“It’s not just me. It’s the fans, it is the support of the music and culture. We all did it [the show] together,” he says. “I don’t think one man makes anything happen.” Beyond this selfless and modest comment – befitting of his latest album’s title ‘More Love, Less Ego’ – his voice doesn’t betray any nerves whatsoever.

Anybody who has followed the trajectory of Wizkid’s career so far would’ve noticed that from a young age he has been a performer – so I guess to him the difference between performing in front of one hundred people at a party in Lagos is no different to performing in front of potentially 80,000 people in a stadium, because the performance is what’s key.

It takes a really grounded person to think in this way and thus my intrigue grows. I ask Wizkid then, how he remains so grounded, and his response isn’t something he has to take a pause to ponder. “Well I believe that behind every successful man is a beautiful woman, there’s a team, there’s management, there’s producers…I work with people, people don’t work for me. And once I start working with anyone, I consider that person family. We’re all just trying to win.”

I love a bit of astrology and I know that Wizkid’s birthday is 13 days before his Tottenham show (July 16) – and that would make his star sign Cancer; which tracks with the description of the stereotype of the sign being all about family. I mention this to Wiz and his gentle laugh is coupled with a definite “I don’t believe in that stuff.” I chuckle at this because whatever either of us believe about the signs is irrelevant; what is notable though is that Wizkid has unknowingly helped me to identify another tenet of his success – his enthusiasm to collaborate and step away from hierarchical modes of working.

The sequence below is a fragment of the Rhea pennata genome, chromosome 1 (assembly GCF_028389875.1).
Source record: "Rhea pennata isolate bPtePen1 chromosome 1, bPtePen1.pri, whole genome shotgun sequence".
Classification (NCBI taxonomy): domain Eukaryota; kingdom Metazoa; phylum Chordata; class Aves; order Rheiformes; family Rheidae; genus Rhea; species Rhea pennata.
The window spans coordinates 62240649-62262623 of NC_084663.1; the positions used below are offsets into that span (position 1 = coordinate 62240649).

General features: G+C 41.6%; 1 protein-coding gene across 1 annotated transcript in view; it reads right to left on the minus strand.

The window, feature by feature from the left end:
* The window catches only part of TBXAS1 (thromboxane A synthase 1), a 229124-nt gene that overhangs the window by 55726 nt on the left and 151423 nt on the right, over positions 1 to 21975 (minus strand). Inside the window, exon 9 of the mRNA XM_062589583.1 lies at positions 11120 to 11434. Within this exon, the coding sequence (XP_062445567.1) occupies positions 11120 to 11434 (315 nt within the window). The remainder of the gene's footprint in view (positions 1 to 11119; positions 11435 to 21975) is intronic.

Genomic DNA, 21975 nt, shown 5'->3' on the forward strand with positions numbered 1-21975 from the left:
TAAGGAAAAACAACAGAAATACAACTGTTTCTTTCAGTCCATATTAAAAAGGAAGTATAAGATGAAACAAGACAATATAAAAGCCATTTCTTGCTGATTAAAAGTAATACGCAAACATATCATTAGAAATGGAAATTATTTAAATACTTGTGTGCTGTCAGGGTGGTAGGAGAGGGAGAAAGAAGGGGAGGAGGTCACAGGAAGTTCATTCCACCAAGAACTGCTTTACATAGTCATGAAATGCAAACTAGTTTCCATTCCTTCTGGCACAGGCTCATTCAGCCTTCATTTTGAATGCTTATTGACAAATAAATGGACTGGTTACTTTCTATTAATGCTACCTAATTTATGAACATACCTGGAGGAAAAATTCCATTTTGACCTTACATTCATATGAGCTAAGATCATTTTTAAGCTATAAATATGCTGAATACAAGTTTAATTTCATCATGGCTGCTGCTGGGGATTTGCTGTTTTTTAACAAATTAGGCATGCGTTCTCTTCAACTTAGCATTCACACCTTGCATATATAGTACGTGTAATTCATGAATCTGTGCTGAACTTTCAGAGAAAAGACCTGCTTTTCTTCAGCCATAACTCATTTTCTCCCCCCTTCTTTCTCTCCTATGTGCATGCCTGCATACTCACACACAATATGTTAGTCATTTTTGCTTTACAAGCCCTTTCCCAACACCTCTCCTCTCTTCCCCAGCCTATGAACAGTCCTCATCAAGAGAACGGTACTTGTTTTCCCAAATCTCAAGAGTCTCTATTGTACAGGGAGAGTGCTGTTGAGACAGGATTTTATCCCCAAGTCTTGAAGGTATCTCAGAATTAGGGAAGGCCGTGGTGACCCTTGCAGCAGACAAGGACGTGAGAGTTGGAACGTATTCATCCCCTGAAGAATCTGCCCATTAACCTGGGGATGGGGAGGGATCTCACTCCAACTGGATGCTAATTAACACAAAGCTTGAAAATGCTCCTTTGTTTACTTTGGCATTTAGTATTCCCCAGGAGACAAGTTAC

Read this next: 10 years of Mavin Records: How the Nigerian label helped take Afrobeats global

Even with this small epiphany on my part, I still haven’t all the way left the subject of his birthday alone. “Wow, you’re going to be 33. You’re a big man now, you know?!’ I tease. But aside from the jokiness of my assertion, I’ve done the maths; If Wizkid is about to be 33 and he has been in the music industry in some form for about 22 years, then that hasn’t left much space for a childhood. When I bring this up, he doesn’t shy away from addressing my concerns.

“When you grow up, from the environment you grow up in – especially for me – I just knew that I just wanted better for myself. Striving and hustling to be better has always been in blood. I’ve always had that belief — you have to believe it,” he says, speaking with conviction and purpose. “I guess that is why I’m still a kid at heart, because there’s a lot of things I didn’t do, but I see that everyone has a mission in life – and this is mine.”